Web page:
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Windows XP migration tools cut albatross from IT's neck

Dell Software releases new upgrade to KACE K2000 to enable IT to better automate tasks and migrate off of Windows XP more quickly.

Windows XP migration tools offer IT administrators who are scrambling to migrate by April's end-of-life date a way to meet their project goals.

Symantec, Microsoft, Kaseya and many other vendors offer deployment and lifecycle endpoint management products to help Windows XP migrations, but it's an update from Dell Software that looks to automate the process in bulk.

Dell Inc. upgraded its KACE K2000 Deployment Appliance v3.6 to provide multicasting and task engine features. Multicasting allows an organization's image to be deployed to multiple Windows endpoints simultaneously, while the task engine helps automate tasks 24/7 so IT admins can run installations and tasks unattended. The automation also provides a benefit to end users -- less downtime and less lost productivity during the migration process.

Dell's multicasting feature supports up to 250 machines simultaneously. However, not every environment can support that many devices. IT pros have to look at their own bandwidth and decide how many they can support at once.

"Multicasting was the one thing that [Dell] needed to do," said Steve Brasen, managing research director at Enterprise Management Associates Inc. in Boulder, Colo. "It was a hole their competitors zinged them on. There's little competition for the capabilities of [Dell's] product set."

Dell's upgrade comes as Windows XP migration deployment tools have become increasingly important to organizations as the end of Microsoft support for Windows XP looms.

Symantec's Ghost Solution Suite includes imaging, enterprise deployment and lifecycle endpoint management products, while products such as Microsoft System Center Configuration Manager and Kaseya Desktop Migration promise to ease the migration process.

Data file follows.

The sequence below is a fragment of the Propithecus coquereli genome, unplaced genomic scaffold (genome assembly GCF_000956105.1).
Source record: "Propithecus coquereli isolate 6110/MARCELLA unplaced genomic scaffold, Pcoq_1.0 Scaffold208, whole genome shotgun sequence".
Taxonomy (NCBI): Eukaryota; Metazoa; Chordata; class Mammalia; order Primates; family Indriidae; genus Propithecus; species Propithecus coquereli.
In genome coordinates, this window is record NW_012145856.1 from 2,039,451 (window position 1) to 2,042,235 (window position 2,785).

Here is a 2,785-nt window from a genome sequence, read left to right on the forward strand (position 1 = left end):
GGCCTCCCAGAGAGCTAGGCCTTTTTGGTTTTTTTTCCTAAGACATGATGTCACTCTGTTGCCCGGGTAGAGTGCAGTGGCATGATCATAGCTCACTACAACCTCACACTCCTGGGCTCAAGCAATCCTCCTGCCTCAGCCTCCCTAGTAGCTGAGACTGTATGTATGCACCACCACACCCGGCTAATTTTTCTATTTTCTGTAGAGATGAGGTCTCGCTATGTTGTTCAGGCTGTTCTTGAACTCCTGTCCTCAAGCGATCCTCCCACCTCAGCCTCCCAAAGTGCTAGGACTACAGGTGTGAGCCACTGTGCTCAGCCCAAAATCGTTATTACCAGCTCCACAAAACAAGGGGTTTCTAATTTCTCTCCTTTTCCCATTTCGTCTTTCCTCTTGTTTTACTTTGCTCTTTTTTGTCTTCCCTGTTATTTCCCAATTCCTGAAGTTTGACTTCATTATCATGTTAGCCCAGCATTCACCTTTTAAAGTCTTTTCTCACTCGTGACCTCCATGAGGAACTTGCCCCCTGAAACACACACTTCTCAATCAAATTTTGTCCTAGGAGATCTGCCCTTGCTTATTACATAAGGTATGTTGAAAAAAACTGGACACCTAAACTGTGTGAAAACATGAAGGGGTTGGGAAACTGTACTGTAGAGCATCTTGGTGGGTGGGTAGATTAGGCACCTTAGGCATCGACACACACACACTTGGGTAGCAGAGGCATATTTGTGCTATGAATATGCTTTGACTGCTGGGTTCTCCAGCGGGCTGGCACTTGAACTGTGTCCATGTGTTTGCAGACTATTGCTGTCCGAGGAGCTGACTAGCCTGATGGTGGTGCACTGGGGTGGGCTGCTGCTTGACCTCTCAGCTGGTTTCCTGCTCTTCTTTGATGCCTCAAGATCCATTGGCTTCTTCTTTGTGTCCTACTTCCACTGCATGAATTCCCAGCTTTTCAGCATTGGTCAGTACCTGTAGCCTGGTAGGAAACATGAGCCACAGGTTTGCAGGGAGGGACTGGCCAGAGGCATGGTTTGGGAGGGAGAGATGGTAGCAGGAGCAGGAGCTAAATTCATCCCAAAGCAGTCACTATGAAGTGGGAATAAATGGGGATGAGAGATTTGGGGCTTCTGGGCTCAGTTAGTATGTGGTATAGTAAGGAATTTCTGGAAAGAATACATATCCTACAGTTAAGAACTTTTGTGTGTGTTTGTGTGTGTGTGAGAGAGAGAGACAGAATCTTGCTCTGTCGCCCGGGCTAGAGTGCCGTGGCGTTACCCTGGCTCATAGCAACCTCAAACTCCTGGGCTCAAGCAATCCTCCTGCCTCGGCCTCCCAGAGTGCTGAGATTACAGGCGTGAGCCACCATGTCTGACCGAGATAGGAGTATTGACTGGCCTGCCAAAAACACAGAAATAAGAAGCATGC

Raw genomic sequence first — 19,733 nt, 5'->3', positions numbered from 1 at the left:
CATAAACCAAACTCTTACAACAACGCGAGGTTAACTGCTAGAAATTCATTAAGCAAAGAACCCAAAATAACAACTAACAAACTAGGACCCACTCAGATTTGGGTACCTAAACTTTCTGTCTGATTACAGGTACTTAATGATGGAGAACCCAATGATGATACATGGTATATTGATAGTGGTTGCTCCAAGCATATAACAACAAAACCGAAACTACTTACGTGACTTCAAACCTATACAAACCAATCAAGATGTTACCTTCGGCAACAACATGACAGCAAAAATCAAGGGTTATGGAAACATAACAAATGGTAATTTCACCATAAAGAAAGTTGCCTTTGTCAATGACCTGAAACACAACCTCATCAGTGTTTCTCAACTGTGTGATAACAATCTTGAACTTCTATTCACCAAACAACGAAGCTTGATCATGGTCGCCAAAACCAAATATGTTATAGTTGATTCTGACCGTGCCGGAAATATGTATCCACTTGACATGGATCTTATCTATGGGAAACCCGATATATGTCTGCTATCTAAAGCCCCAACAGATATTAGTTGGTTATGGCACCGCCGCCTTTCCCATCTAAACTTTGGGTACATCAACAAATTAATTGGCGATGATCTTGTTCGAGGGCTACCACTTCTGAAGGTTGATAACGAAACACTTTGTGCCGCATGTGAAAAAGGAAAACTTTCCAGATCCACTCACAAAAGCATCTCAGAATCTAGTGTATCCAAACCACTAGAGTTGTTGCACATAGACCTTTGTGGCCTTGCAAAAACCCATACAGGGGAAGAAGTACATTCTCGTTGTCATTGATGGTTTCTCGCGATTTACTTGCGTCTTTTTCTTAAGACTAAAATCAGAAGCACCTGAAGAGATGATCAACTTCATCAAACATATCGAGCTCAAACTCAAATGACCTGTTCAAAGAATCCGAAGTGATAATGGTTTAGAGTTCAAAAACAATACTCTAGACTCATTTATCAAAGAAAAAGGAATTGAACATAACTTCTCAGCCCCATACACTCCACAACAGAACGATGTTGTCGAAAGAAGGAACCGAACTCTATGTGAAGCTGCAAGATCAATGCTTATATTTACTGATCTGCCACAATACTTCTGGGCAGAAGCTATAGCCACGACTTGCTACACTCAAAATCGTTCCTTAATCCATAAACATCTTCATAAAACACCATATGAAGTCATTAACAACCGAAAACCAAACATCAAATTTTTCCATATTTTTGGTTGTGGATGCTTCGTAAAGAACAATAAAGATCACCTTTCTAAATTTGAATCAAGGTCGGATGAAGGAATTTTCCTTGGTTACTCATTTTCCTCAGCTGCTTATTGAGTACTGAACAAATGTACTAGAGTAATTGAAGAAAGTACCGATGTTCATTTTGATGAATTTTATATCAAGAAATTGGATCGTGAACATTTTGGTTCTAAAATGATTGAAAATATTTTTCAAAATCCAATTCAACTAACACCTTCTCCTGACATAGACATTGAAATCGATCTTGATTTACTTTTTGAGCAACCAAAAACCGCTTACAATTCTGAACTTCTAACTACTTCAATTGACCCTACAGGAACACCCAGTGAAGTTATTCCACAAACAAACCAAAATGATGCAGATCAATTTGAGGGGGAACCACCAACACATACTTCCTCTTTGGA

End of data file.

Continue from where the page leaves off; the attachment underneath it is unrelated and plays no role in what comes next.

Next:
Will KACE K2000 reduce migration time?

IT pros who have tested KACE K2000 hope the new features reduce migration time, but some hesitate to say to how much time it will save overall.

"We can use the multicasting feature to do 30 machines at a time," said Jon Scott, a desktop administrator at Salem Health, an organization that provides patient care to the Willamette Valley area in Oregon. The healthcare provider supports 4,000 endpoints and needs to migrate them from Windows XP. Salem Health is using the K2000 to get Windows XP off of 1,500 Windows XP kiosks, which are used for clinical staffers to access patients' electronic medical records.

Salem Health also uses the KACE K1000 appliance to help manage software inventory and licenses, as well as to determine what software packages are running in different departments and groups. The K2000 deploys the images and right software to each device.

Ron Falkoff, a systems analyst at the Mary Institute and St. Louis Country Day School, has tested the task engine. The St. Louis-based private school previously used the KACE appliance to upgrade from Windows XP to Windows 7, and it is now testing Windows 8.1.

With the new K2000 v3.6, Falkoff said he expects the task engine to "shave off time for imaging" during the summer, when he and his staff reimage all the student laptops. Falkoff said he hopes it will save at least 10% to 25% of his group's time. Although Falkoff has not taken advantage of the multicasting feature yet, he plans to do so when he has to deploy multiple images to different student laptops.

While the new updates reduce the time for a Windows migration, Scott suggested future versions should limit what each group has access to. For example, it would be nice to have separate logins for staffers who may be responsible for only imaging and others who are desktop administrators, he said.

"I have a lot of test images, and if I don't keep an eye on them, I will find them [deployed] in the environment," Scott explained.

Dell also said it plans to update its user interface over the next year, making it easier to use and more customizable.

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